I saw this one being passed around on Facebook.
We are shaped by our thoughts; we become what we think. When the mind is pure, joy follows like a shadow that never leaves.
This is obviously meant to be Verse 2 of the Dhammapada, but “we become what we think” isn’t quite right. It’s very similar to “The mind is everything. What you think, you become,” which also purports to be a translation of the Dhammapada.
It may be an alteration of Eknath Easwaran’s translation:
Our life is shaped by our mind; we become what we think. Joy follows a pure thought like a shadow that never leaves.
The first clause is different: “Our life is shaped by our mind” is now “We are shaped by our thoughts.” And “Joy follows a pure thought” is now ” When the mind is pure, joy follows.”
“We become what we think” and “What you think, you become” do not reflect the content of the opening verses of the Dhammapada.
What the text actually says is “Mind precedes all mental states. Mind is their chief; they are all mind-wrought.”
The original isn’t about “thoughts” or “thinking” as a causal factor, but about “mind,” which includes not just thinking but also our feelings and volitions.
The original doesn’t say that we become what we think about, but that the mind’s habitual cognitive and volitional patterns shape the kind of mental states we experience.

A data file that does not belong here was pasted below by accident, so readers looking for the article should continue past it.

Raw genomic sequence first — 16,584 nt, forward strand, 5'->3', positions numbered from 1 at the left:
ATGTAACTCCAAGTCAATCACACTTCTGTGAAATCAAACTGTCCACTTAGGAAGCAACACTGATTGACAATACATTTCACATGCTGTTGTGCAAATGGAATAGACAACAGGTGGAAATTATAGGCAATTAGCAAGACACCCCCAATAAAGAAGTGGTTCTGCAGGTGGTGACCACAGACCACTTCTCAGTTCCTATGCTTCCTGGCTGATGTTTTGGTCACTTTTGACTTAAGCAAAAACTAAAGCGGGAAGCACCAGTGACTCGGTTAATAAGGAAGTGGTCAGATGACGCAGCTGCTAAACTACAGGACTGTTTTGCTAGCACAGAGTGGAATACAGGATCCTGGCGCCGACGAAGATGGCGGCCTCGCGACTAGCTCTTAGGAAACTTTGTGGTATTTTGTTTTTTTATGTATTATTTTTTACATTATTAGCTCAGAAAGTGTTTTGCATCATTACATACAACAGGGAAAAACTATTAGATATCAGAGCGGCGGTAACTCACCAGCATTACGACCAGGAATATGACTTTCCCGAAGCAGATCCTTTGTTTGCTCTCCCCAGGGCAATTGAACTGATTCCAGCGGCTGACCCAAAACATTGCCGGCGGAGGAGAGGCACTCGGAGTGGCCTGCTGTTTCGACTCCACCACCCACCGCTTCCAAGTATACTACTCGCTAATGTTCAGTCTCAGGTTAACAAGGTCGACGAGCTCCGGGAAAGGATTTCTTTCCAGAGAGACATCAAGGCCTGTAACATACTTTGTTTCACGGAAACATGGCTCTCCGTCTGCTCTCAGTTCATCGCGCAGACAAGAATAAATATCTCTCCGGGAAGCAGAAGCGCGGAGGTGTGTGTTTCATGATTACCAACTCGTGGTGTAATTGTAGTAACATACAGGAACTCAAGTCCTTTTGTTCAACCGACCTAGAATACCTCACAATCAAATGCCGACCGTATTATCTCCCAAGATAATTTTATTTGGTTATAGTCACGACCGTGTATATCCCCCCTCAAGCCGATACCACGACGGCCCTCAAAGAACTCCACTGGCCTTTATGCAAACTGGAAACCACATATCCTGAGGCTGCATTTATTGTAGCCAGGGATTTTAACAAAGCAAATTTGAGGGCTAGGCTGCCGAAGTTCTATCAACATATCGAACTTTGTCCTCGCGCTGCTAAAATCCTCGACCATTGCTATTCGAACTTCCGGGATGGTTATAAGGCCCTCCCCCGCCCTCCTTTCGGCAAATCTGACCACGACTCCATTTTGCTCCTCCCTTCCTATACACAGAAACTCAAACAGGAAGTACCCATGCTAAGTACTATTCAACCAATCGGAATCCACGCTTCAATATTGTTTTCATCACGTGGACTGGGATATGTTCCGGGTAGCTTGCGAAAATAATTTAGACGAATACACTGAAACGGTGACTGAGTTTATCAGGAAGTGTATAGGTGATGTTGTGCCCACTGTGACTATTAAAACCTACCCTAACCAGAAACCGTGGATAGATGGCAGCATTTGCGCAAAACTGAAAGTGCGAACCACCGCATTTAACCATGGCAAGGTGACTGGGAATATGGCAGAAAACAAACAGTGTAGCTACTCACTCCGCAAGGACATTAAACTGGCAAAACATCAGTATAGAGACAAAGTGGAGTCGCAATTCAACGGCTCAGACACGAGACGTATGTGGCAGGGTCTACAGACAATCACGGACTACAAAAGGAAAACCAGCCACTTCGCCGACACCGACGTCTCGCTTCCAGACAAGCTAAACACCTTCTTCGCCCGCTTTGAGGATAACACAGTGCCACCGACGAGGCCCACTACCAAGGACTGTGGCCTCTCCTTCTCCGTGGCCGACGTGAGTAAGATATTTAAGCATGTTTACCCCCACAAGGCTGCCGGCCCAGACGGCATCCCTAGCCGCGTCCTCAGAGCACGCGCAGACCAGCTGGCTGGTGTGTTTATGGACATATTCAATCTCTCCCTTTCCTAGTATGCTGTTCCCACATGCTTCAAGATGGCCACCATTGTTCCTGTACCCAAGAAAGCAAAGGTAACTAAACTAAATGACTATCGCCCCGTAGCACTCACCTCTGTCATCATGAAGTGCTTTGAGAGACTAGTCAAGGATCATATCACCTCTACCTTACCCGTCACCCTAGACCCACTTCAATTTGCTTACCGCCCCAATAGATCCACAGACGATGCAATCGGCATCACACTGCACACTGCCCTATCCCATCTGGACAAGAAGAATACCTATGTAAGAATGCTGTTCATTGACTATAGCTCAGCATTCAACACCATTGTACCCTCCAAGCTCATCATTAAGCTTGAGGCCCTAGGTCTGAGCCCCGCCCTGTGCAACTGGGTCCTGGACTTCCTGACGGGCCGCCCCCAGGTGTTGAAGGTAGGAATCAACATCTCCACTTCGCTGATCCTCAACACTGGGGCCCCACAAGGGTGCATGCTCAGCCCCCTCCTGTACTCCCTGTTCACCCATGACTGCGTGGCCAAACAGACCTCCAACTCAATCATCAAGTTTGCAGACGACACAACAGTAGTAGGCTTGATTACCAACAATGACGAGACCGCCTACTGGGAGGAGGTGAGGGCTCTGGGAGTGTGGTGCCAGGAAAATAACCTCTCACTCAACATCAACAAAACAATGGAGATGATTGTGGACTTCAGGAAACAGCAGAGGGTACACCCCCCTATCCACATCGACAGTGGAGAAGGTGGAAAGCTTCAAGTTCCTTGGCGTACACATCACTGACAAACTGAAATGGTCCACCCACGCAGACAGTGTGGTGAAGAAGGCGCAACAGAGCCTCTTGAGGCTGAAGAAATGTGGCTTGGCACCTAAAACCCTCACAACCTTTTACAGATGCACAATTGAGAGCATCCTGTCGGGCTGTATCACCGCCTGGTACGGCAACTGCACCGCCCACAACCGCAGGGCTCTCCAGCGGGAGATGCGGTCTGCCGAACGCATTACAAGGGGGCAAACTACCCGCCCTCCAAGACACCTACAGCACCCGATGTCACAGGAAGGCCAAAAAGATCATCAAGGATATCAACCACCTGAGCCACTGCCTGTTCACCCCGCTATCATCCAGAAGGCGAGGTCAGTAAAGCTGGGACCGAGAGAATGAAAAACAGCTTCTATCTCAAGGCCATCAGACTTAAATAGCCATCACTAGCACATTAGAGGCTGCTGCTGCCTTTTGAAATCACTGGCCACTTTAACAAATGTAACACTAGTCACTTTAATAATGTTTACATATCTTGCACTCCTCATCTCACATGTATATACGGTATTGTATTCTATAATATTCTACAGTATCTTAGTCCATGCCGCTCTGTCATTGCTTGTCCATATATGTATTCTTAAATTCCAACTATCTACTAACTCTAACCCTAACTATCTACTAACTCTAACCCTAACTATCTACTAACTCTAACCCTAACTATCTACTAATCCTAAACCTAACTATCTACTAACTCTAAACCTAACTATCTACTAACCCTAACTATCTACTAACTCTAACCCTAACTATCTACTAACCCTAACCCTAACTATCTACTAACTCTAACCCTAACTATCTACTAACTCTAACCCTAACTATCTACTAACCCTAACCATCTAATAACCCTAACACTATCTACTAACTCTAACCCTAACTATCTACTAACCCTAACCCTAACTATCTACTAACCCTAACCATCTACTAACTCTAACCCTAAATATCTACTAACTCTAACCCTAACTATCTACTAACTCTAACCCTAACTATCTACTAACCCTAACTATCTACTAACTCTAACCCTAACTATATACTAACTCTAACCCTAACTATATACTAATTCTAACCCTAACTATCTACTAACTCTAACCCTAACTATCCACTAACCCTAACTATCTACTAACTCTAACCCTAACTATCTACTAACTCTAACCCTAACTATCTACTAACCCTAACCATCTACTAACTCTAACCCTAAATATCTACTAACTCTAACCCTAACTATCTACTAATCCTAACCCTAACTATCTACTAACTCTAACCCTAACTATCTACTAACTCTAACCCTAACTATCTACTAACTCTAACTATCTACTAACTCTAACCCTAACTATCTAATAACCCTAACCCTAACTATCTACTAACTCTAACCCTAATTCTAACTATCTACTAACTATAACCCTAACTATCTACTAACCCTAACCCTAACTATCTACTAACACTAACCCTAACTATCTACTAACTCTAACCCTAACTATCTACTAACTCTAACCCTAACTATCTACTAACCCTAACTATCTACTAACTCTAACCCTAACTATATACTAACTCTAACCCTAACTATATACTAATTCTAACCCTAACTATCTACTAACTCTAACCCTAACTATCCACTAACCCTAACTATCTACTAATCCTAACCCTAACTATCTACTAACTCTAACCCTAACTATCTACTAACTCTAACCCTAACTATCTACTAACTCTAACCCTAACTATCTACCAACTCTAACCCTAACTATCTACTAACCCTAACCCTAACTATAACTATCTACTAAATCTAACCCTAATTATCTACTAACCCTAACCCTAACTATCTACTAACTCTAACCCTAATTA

The Buddha is talking about how our experience becomes habitual. If we continually respond to life with thoughts and emotions that are aversive or grasping, we’ll experience greater suffering. If we respond with mindfulness, patience, and compassion, we’ll experience greater joy.
Ideas such as “We become what we think” and “What you think, you become,” tie into a western preoccupation with the intellect. Descartes, for example, says “I think, therefore I am,” not “I feel, therefore I am,” or “I experience, therefore I am.” Self-help manuals encourage us to “Think and grow rich,” or to engage in “positive thinking.” Some studies, however, have shown that positive thinking can backfire, resulting in depression. Affirmations such as “I’m successful and people like me,” if not actually true, cause cognitive dissonance and merely remind us of our short-comings. io9 has a good article discussing the pros and cons of positive thinking.
The Buddha’s view on positive thinking was that if it violates reality, it’s worthless. Just as you can’t make a boulder rise into the air by means of wishful thinking, so you can’t experience happiness unless you actually do the things that lead to happiness, such as living ethically.
For the Buddha it was what we do in our thoughts, speech, and action that is the determinant of our happiness, not our thoughts alone.